13. Proof of acknowledgement from the dispensary property owner that you can use the property for dispensing and a copy of your lease agreement if you have it. Or if you own the property, provide the deed.

Regarding retailer operational standards, the retailer is responsible for sufficiently tracking and tracing all of its inventory and for record keeping — certain records must be kept for at least seven years. The retailer must also follow all security, surveillance (including installation of 24-hour recording cameras of a certain pixellation that covers certain areas of the operation by a specific number of feet), alarm, and premises access requirements. The retailer is also responsible for cannabis waste-management destruction and disposal. And though California cannabis retailers cannot package or label any cannabis goods, they still must provide “exit packaging” for products, which basically means re-sealable and opaque child resistant packaging. And if a retailer discovers any defective product, it may return the medical cannabis goods only in exchange for a non-defective version of the same medical cannabis goods. So, no cash refunds.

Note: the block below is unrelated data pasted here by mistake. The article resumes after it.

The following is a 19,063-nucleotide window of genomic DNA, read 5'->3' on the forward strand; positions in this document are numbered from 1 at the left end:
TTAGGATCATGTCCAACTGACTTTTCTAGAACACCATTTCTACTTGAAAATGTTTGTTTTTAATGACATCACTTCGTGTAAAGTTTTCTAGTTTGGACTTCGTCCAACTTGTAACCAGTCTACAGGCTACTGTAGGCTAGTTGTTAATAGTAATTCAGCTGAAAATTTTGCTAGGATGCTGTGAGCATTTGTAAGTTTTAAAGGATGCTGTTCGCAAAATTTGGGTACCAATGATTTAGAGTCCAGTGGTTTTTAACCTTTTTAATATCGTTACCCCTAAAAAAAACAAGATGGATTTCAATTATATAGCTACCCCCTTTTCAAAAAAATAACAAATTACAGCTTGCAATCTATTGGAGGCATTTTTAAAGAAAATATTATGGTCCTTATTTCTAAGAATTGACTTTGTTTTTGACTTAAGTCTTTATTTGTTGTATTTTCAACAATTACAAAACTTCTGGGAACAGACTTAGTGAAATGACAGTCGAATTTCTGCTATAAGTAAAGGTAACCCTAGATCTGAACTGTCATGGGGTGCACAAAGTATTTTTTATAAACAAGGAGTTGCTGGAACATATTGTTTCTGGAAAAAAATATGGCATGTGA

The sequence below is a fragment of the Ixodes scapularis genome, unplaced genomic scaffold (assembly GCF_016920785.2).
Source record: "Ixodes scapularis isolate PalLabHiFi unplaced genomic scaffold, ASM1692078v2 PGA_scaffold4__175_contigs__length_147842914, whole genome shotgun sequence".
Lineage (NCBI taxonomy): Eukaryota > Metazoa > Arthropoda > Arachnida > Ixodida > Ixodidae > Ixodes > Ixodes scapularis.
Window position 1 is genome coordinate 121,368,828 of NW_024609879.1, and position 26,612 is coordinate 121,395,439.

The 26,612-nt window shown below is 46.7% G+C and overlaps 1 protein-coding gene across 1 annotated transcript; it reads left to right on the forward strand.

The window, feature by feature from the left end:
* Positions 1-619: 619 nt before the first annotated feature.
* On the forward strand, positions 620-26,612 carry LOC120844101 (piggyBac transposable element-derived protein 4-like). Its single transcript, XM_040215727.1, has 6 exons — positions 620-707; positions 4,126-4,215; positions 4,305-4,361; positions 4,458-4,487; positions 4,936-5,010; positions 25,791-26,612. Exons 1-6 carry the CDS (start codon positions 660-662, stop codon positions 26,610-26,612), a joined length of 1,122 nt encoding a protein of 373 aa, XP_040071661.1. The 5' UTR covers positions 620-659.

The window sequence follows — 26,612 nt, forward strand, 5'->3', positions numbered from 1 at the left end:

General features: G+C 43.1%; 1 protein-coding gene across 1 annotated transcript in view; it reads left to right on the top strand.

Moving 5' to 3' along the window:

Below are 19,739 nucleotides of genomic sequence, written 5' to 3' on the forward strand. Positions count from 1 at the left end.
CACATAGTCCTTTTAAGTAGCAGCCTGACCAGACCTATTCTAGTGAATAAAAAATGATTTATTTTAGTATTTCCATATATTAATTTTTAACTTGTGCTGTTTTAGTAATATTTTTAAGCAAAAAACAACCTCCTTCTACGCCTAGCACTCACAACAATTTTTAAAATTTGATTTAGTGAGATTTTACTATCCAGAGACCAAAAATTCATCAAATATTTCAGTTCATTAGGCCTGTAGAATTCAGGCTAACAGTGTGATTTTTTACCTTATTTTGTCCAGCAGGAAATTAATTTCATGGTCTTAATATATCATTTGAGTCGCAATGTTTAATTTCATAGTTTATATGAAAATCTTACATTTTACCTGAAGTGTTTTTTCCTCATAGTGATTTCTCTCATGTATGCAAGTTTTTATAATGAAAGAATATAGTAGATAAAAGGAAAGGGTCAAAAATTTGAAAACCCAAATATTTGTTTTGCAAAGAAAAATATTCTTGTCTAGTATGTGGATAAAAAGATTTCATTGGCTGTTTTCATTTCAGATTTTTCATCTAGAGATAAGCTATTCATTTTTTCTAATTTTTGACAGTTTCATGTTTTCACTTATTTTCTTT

As far as customers go, between the hours of 6 a.m. to 9 p.m., only verified qualified patients or primary caregivers over 18 can freely shop in the dispensary. Nonetheless, anybody younger than 18 can enter the dispensary to purchase medical cannabis goods if they are a medical cannabis patient accompanied by their parent, legal guardian, or primary caregiver. Customers are free to inspect medical cannabis goods through secured containers, but no sampling is allowed. A customer purchase no more than 8 ounces in a single day, unless their physician’s recommendation authorizes more.